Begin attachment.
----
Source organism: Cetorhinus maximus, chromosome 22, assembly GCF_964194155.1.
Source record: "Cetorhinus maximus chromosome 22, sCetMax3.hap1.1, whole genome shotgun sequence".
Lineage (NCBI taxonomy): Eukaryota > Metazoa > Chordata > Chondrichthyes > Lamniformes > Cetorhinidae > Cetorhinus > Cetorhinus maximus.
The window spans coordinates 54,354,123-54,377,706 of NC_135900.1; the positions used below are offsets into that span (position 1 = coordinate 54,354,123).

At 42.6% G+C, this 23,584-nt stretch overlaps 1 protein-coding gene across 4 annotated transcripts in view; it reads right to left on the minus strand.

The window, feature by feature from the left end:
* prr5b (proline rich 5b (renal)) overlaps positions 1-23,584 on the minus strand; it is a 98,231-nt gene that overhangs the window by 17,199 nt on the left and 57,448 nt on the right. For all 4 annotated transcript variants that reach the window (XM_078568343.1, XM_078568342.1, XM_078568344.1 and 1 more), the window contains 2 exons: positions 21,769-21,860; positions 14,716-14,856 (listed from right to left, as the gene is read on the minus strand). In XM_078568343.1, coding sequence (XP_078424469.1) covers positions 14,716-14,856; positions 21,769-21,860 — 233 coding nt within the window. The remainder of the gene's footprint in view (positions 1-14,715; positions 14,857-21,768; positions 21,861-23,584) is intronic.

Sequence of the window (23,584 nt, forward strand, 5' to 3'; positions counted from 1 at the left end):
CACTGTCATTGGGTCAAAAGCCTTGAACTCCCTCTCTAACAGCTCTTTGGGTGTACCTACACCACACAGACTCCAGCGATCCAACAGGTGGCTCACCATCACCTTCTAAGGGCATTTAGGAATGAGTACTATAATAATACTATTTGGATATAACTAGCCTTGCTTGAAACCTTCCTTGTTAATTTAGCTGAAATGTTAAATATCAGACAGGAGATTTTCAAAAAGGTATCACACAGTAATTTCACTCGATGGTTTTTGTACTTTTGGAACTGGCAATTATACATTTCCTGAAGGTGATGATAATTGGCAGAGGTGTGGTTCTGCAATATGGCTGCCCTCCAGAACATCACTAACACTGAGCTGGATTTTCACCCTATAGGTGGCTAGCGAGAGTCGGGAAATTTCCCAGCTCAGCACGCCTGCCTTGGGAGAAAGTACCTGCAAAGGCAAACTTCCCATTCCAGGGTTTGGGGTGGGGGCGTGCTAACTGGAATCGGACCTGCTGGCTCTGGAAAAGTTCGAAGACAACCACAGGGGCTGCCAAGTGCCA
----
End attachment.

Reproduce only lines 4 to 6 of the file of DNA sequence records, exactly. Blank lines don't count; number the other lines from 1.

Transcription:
The window spans coordinates 54,354,123-54,377,706 of NC_135900.1; the positions used below are offsets into that span (position 1 = coordinate 54,354,123).

At 42.6% G+C, this 23,584-nt stretch overlaps 1 protein-coding gene across 4 annotated transcripts in view; it reads right to left on the minus strand.

The window, feature by feature from the left end: